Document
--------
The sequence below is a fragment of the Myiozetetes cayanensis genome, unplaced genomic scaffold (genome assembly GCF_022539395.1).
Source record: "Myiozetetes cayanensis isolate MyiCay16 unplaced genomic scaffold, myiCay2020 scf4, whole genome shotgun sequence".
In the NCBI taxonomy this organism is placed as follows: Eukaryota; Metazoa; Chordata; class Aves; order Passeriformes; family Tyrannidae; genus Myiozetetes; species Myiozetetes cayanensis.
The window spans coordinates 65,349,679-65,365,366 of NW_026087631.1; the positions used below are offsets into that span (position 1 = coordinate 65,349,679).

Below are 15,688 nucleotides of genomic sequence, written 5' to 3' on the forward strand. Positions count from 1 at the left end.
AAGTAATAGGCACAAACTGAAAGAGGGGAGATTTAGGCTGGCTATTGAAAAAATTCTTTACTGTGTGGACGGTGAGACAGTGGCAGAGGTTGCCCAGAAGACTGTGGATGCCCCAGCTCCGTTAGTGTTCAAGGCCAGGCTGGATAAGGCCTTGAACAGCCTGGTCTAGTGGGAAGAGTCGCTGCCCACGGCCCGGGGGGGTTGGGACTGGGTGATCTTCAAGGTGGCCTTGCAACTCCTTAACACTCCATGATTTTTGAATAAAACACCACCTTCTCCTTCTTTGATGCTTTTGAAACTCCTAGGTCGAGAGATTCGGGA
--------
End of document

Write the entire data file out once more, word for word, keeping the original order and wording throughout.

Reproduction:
The sequence below is a fragment of the Myiozetetes cayanensis genome, unplaced genomic scaffold (genome assembly GCF_022539395.1).
Source record: "Myiozetetes cayanensis isolate MyiCay16 unplaced genomic scaffold, myiCay2020 scf4, whole genome shotgun sequence".
In the NCBI taxonomy this organism is placed as follows: Eukaryota; Metazoa; Chordata; class Aves; order Passeriformes; family Tyrannidae; genus Myiozetetes; species Myiozetetes cayanensis.
The window spans coordinates 65,349,679-65,365,366 of NW_026087631.1; the positions used below are offsets into that span (position 1 = coordinate 65,349,679).

Below are 15,688 nucleotides of genomic sequence, written 5' to 3' on the forward strand. Positions count from 1 at the left end.
AAGTAATAGGCACAAACTGAAAGAGGGGAGATTTAGGCTGGCTATTGAAAAAATTCTTTACTGTGTGGACGGTGAGACAGTGGCAGAGGTTGCCCAGAAGACTGTGGATGCCCCAGCTCCGTTAGTGTTCAAGGCCAGGCTGGATAAGGCCTTGAACAGCCTGGTCTAGTGGGAAGAGTCGCTGCCCACGGCCCGGGGGGGTTGGGACTGGGTGATCTTCAAGGTGGCCTTGCAACTCCTTAACACTCCATGATTTTTGAATAAAACACCACCTTCTCCTTCTTTGATGCTTTTGAAACTCCTAGGTCGAGAGATTCGGGA